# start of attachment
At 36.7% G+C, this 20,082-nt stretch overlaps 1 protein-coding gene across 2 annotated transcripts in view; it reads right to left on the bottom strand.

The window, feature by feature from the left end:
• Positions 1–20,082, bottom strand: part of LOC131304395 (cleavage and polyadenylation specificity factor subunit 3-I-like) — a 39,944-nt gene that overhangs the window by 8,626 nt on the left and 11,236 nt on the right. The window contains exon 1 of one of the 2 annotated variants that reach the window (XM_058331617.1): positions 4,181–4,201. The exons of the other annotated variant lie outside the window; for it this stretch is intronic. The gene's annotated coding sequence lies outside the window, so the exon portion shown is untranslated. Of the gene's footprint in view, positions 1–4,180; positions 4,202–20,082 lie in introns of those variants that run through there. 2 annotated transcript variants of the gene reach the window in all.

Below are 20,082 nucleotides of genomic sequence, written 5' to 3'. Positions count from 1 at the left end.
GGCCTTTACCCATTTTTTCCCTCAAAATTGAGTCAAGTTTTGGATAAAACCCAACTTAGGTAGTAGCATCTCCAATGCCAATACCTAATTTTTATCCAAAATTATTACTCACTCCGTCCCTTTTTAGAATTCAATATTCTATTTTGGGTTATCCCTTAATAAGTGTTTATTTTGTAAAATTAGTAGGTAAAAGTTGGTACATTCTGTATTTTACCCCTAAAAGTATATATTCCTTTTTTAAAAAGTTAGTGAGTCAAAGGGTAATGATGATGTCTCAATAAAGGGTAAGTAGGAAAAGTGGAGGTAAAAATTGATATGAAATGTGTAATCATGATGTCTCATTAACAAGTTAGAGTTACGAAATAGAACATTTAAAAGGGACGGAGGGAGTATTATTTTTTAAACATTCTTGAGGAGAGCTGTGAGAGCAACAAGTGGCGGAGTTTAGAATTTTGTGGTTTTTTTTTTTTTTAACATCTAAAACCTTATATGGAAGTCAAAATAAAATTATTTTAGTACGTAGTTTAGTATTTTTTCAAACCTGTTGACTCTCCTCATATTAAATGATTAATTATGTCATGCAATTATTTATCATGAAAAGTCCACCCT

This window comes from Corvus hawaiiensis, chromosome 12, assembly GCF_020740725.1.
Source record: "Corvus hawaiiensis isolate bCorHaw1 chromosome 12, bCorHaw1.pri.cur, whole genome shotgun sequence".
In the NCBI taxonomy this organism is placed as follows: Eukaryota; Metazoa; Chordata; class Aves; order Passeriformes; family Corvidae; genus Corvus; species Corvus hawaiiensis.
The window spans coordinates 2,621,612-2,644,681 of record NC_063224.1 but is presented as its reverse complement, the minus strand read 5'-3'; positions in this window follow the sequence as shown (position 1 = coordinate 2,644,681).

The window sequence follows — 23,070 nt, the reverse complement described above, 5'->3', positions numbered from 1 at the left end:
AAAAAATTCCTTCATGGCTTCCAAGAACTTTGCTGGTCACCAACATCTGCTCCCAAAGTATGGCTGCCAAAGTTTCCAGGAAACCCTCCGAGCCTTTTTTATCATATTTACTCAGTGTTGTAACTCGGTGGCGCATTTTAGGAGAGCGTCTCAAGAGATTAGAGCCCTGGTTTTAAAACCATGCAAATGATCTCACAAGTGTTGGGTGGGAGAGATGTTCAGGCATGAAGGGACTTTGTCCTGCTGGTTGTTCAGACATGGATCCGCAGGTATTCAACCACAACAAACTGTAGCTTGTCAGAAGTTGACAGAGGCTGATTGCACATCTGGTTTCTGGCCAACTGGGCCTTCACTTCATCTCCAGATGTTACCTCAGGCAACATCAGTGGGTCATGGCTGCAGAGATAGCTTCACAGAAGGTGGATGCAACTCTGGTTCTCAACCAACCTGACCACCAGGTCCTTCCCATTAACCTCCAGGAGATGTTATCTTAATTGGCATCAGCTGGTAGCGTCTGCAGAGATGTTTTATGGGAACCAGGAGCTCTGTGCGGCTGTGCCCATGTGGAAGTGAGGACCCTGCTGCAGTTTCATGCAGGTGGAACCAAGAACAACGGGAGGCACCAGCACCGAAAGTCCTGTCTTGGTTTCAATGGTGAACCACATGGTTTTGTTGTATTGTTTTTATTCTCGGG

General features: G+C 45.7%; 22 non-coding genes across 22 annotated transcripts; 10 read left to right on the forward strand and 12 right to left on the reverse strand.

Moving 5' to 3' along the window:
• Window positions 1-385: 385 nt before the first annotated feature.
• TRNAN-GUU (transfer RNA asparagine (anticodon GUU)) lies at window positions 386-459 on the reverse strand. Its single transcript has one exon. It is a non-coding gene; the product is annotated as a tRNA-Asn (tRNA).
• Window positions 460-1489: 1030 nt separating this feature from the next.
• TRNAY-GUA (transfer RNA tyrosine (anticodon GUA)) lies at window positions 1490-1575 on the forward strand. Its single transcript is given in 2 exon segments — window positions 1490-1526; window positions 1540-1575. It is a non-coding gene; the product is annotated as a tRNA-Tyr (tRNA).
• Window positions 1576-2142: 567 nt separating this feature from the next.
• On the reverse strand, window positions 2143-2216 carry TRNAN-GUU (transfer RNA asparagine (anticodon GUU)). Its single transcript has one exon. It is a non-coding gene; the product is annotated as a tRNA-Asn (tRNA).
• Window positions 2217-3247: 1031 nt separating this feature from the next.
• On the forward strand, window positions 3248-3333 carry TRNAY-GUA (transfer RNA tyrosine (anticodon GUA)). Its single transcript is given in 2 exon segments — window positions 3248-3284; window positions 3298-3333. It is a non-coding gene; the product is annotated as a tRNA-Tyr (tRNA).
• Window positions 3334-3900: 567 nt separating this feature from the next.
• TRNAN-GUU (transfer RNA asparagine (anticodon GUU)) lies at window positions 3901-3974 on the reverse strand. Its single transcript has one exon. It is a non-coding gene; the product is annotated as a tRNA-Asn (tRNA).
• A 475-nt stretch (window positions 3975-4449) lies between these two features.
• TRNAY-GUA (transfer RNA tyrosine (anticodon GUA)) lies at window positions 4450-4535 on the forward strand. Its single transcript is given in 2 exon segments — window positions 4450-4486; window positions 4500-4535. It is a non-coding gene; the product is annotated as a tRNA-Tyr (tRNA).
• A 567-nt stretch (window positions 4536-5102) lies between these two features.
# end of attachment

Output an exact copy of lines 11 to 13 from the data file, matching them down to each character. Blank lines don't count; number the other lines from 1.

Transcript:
AAAAAATTCCTTCATGGCTTCCAAGAACTTTGCTGGTCACCAACATCTGCTCCCAAAGTATGGCTGCCAAAGTTTCCAGGAAACCCTCCGAGCCTTTTTTATCATATTTACTCAGTGTTGTAACTCGGTGGCGCATTTTAGGAGAGCGTCTCAAGAGATTAGAGCCCTGGTTTTAAAACCATGCAAATGATCTCACAAGTGTTGGGTGGGAGAGATGTTCAGGCATGAAGGGACTTTGTCCTGCTGGTTGTTCAGACATGGATCCGCAGGTATTCAACCACAACAAACTGTAGCTTGTCAGAAGTTGACAGAGGCTGATTGCACATCTGGTTTCTGGCCAACTGGGCCTTCACTTCATCTCCAGATGTTACCTCAGGCAACATCAGTGGGTCATGGCTGCAGAGATAGCTTCACAGAAGGTGGATGCAACTCTGGTTCTCAACCAACCTGACCACCAGGTCCTTCCCATTAACCTCCAGGAGATGTTATCTTAATTGGCATCAGCTGGTAGCGTCTGCAGAGATGTTTTATGGGAACCAGGAGCTCTGTGCGGCTGTGCCCATGTGGAAGTGAGGACCCTGCTGCAGTTTCATGCAGGTGGAACCAAGAACAACGGGAGGCACCAGCACCGAAAGTCCTGTCTTGGTTTCAATGGTGAACCACATGGTTTTGTTGTATTGTTTTTATTCTCGGG

General features: G+C 45.7%; 22 non-coding genes across 22 annotated transcripts; 10 read left to right on the forward strand and 12 right to left on the reverse strand.

Moving 5' to 3' along the window: